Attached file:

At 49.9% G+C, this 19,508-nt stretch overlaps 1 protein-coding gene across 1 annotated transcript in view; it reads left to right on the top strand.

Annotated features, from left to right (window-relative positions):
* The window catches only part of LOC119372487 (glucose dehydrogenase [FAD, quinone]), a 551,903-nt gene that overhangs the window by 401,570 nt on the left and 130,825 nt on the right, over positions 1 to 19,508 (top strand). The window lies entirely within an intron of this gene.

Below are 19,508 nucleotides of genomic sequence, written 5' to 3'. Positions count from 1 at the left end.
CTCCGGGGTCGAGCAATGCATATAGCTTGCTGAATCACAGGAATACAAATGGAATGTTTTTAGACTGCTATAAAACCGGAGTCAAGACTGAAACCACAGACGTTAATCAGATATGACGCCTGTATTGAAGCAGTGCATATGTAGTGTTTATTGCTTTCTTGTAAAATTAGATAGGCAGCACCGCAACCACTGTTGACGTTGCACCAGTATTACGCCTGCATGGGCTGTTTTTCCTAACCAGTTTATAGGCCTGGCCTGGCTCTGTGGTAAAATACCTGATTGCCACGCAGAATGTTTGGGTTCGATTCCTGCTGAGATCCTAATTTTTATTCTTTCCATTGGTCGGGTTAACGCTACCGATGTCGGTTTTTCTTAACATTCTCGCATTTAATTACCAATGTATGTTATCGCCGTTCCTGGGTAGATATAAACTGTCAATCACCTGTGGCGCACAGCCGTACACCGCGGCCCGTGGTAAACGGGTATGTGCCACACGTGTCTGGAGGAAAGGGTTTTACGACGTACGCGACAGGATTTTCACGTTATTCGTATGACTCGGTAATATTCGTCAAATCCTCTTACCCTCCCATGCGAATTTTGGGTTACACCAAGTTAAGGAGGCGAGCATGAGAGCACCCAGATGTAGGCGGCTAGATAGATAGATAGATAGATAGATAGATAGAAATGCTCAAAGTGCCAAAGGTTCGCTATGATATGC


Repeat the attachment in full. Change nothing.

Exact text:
At 49.9% G+C, this 19,508-nt stretch overlaps 1 protein-coding gene across 1 annotated transcript in view; it reads left to right on the top strand.

Annotated features, from left to right (window-relative positions):
* The window catches only part of LOC119372487 (glucose dehydrogenase [FAD, quinone]), a 551,903-nt gene that overhangs the window by 401,570 nt on the left and 130,825 nt on the right, over positions 1 to 19,508 (top strand). The window lies entirely within an intron of this gene.

Below are 19,508 nucleotides of genomic sequence, written 5' to 3'. Positions count from 1 at the left end.
CTCCGGGGTCGAGCAATGCATATAGCTTGCTGAATCACAGGAATACAAATGGAATGTTTTTAGACTGCTATAAAACCGGAGTCAAGACTGAAACCACAGACGTTAATCAGATATGACGCCTGTATTGAAGCAGTGCATATGTAGTGTTTATTGCTTTCTTGTAAAATTAGATAGGCAGCACCGCAACCACTGTTGACGTTGCACCAGTATTACGCCTGCATGGGCTGTTTTTCCTAACCAGTTTATAGGCCTGGCCTGGCTCTGTGGTAAAATACCTGATTGCCACGCAGAATGTTTGGGTTCGATTCCTGCTGAGATCCTAATTTTTATTCTTTCCATTGGTCGGGTTAACGCTACCGATGTCGGTTTTTCTTAACATTCTCGCATTTAATTACCAATGTATGTTATCGCCGTTCCTGGGTAGATATAAACTGTCAATCACCTGTGGCGCACAGCCGTACACCGCGGCCCGTGGTAAACGGGTATGTGCCACACGTGTCTGGAGGAAAGGGTTTTACGACGTACGCGACAGGATTTTCACGTTATTCGTATGACTCGGTAATATTCGTCAAATCCTCTTACCCTCCCATGCGAATTTTGGGTTACACCAAGTTAAGGAGGCGAGCATGAGAGCACCCAGATGTAGGCGGCTAGATAGATAGATAGATAGATAGATAGATAGAAATGCTCAAAGTGCCAAAGGTTCGCTATGATATGC